Norway’s Norsk Hydro ASA (OSL: NHY), Europe’s third largest aluminum maker, agreed to buy mining and smelting assets from Vale (NYSE: VALE) in a deal valued at 4.9 billion US dollars, boosting its control over raw materials used in production.
Vale (NYSE: VALE), the world’s largest iron ore producer, will receive 1.1 billion in cash and new shares equivalent to 22% of the Oslo-based company’s outstanding stock, Norsk Hydro ASA (OSL: NHY) said in a statement. Hydro will assume 700 million USD in net debt and plans to raise 10 billion kronor (1.69 billion USD) selling shares to help finance the transaction, it said.
Norsk Hydro ASA is adding raw-material assets to lower costs after prices for aluminum slumped last year on slowing economic growth and declining demand from builders and carmakers. The purchase gives the Norwegian company control of Brazil’s Paragominas, one of the world’s bauxite mines, as well as 91% of Alunorte, the largest alumina refinery, the company said.
The combination will “considerably” strengthen Hydro’s position in bauxite mining and alumina refining, it said in the statement. The quality and efficiency of the new assets will also “significantly improve” the Norwegian company’s financial position, it said. Hydro also gets 51% of the Albras aluminum plant and 81% of the CAP alumina refinery project in the deal. It already owns 34% of Alunorte and 20% of CAP.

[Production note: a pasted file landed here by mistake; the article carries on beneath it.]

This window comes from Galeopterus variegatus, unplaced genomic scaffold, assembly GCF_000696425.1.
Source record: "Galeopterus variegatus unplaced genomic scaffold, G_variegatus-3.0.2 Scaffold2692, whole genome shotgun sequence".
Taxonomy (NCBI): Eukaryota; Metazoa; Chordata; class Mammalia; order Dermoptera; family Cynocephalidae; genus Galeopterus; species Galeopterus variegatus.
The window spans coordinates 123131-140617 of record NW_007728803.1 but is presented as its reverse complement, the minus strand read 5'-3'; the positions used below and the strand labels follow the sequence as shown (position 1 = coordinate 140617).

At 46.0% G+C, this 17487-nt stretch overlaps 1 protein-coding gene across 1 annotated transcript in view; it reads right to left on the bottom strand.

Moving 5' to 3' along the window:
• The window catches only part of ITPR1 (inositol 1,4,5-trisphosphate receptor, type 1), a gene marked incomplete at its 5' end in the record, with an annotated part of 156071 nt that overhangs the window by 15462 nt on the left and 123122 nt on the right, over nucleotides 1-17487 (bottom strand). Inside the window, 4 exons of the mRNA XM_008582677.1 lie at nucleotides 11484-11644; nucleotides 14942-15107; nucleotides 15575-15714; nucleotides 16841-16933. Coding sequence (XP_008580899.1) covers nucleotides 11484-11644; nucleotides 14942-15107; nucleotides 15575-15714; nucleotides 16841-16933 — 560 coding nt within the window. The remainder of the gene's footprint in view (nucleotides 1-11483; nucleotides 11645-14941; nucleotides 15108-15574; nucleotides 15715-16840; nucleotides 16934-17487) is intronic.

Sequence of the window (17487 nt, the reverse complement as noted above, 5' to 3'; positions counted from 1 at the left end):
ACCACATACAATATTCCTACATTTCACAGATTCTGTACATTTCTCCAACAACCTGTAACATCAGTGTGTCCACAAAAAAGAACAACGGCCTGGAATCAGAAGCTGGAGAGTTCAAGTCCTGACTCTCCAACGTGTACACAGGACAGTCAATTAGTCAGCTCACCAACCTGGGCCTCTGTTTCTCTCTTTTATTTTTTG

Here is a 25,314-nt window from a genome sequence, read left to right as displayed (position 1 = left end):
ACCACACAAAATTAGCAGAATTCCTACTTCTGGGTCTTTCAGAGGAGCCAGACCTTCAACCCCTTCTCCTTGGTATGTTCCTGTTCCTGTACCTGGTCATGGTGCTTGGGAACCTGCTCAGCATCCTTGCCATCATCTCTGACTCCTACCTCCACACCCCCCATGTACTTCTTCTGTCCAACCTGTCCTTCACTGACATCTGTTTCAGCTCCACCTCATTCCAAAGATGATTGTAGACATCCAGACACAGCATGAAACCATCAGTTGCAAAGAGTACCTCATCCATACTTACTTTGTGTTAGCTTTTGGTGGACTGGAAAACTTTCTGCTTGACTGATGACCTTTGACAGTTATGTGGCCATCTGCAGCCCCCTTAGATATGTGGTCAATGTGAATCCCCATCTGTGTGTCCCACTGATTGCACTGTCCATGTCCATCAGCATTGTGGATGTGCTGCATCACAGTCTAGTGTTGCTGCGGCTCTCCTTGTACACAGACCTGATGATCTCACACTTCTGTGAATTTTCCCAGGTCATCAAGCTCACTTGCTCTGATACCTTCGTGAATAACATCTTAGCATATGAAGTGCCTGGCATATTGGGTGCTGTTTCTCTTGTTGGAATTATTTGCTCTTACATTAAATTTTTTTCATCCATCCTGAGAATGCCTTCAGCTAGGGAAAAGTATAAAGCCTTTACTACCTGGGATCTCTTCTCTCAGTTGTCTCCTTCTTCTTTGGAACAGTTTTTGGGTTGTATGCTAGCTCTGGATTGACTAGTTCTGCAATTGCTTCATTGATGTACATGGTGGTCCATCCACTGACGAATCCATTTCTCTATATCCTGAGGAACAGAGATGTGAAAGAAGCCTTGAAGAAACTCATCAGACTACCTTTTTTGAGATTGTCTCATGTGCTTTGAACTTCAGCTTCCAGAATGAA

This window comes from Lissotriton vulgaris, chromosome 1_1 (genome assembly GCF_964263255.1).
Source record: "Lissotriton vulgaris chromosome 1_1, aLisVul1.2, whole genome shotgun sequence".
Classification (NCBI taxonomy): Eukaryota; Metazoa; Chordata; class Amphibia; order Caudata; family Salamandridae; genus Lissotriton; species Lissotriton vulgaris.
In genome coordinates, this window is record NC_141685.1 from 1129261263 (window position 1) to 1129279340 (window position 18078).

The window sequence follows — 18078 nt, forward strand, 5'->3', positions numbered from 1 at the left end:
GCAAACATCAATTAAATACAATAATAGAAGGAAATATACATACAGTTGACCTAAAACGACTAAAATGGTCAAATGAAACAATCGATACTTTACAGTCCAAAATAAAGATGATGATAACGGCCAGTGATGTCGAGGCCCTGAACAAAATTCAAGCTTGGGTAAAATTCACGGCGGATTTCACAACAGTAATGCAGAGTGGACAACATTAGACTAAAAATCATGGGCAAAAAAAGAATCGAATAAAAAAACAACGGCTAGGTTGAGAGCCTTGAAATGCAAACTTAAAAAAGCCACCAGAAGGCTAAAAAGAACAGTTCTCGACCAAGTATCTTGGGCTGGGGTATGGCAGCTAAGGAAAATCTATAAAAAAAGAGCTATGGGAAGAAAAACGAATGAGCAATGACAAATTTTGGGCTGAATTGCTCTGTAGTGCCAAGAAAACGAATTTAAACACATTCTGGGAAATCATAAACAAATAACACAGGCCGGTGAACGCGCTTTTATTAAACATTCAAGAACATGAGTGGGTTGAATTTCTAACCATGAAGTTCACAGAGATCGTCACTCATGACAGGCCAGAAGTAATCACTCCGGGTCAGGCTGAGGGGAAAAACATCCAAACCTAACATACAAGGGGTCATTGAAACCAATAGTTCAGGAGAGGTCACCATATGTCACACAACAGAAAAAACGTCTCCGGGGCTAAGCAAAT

“This is a historic day” and a “transforming transaction”, Hydro’s Chief Executive Officer Svein Richard Brandtzaeg said at a press conference in Oslo. Hydro has the right to take over the remaining 40% stake in Paragominas in two installments, in 2013 and 2015, in return for a cash payment of 200 million USD for each installment, the company said. The company decided on the rights offer, set for completion in July, to preserve financial flexibility, the CEO said at the press conference.
The transaction will reduce the Norwegian State’s ownership in the company to approximately 34.5% from 43.8%, Norway’s Minister of Trade and Industry Trond Giske said at the press conference. Norway’s “ambition in the longer term” is to bring the holding back up towards 40%, it said in a statement. The purchase is a “good strategic move” for Hydro and the value is fair, Giske said. The government says “yes to the deal” and the share issue, he said.
Vale becomes the second-largest shareholder in Hydro, after the government. A representative of the Rio De Janiero-based miner will join the Norwegian company’s board of directors and the company has agreed to not increase its shareholding, Vale’s Executive Director Tito Martins said in an interview after the press conference in Oslo. Vale doesn’t foresee any job losses as a consequence of the deal, he added. Vale is committed to the business and will give its total support to Hydro,” Martins said. “I am confident it will bring us a lot of benefits.”